Call#: Fine Arts Library NA7595.T59 D476 1996
Call#: [z] Lost copy. 728.84 C656
A 1999 article exploring the controversy behind the censorship of Lolita. Chronicles its initial printing in France, followed by its two-year ban shortly thereafter, and ultimately its overwhelming success in the U.S. following its 1958 publication:
"Lolita" was an enormous success, the first book since "Gone With the Wind" to sell 100,000 copies in the first three weeks of publication. The lack of outrage over the book in America might be attributed to the tenor of the times: sex, and even teen sexuality, was 'in.' Elvis Presley was gyrating to the top of the pop charts and films like "Blackboard Jungle" were glamorizing youth and even juvenile delinquency. Parents were uneasy, but they had more glaring affronts to middle-class values to worry about. "Pedophile" was not a term one read in the morning newspaper. A cynic might add that "Lolita" is a complex and often tricky book, and that only the most fanatical Philistine, intent on ferreting out every incidence of filth, was likely to read it to the end.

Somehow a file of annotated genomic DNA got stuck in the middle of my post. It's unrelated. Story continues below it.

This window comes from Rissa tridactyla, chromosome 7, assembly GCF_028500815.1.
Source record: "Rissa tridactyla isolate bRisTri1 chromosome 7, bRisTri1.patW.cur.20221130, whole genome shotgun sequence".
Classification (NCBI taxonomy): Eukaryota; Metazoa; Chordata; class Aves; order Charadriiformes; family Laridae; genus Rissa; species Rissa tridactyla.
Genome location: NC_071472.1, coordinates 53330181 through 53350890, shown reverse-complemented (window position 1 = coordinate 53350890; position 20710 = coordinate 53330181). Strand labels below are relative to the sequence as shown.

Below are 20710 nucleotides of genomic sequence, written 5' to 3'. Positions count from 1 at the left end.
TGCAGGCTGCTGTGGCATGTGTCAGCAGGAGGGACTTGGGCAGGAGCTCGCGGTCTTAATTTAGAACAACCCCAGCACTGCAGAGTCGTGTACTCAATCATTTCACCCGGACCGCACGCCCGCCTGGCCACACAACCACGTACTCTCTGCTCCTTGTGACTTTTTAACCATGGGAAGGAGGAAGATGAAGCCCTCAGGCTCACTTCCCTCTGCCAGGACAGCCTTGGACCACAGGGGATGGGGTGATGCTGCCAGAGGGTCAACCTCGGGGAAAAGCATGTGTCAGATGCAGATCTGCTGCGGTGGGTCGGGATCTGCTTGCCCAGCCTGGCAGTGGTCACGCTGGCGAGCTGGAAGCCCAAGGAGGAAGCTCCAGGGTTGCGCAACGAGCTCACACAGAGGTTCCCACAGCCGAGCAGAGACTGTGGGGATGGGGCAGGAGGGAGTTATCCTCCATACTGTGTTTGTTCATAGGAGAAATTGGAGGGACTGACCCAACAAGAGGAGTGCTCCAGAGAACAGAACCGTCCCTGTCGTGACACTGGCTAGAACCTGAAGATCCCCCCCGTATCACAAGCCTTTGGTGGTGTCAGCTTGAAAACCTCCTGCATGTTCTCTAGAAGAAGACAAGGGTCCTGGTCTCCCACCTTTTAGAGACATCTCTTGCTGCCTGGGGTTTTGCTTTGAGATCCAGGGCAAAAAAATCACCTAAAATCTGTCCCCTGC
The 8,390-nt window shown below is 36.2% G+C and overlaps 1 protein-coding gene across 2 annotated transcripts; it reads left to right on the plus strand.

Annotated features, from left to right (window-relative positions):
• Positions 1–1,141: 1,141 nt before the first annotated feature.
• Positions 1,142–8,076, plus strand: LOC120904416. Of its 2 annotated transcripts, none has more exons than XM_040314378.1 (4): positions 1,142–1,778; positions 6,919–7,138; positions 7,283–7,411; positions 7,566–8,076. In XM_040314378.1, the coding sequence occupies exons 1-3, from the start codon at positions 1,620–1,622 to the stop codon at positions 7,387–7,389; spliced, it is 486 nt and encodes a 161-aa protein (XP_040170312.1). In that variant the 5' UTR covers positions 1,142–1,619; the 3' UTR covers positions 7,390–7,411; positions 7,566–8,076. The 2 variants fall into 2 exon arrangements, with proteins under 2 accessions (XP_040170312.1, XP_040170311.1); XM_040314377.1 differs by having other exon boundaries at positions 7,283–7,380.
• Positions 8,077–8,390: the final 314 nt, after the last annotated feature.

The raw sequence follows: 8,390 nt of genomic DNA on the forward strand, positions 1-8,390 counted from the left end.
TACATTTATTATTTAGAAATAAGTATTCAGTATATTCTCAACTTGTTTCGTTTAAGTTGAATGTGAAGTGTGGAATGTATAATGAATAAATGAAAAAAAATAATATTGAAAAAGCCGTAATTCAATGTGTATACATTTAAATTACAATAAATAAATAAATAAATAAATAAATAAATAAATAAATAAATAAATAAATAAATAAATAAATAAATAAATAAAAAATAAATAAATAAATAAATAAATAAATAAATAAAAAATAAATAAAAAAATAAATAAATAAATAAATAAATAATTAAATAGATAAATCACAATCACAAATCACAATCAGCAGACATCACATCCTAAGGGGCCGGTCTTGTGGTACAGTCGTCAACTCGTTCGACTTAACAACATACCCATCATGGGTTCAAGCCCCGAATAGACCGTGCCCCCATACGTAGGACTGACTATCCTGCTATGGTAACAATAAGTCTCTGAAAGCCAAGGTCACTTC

Essay regarding censorship history of Lolita, including original publishing and impetus for early controversy. Relevant portion includes:
The novel might never have drawn the censors' attention had not Graham Greene selected it as one of the three best books of the year in the 1955 Christmas issue of the Sunday Times. Immediately, John Gordon, the editor of the very popular Sunday Express, took Graham Greene to task in a bitter article which really marked the beginning of the Affaire Lolita: "Without doubt it is the filthiest book I have ever read," wrote Gordon. "Sheer unrestrained pornography... Anyone who published it or sold it here would certainly go to prison.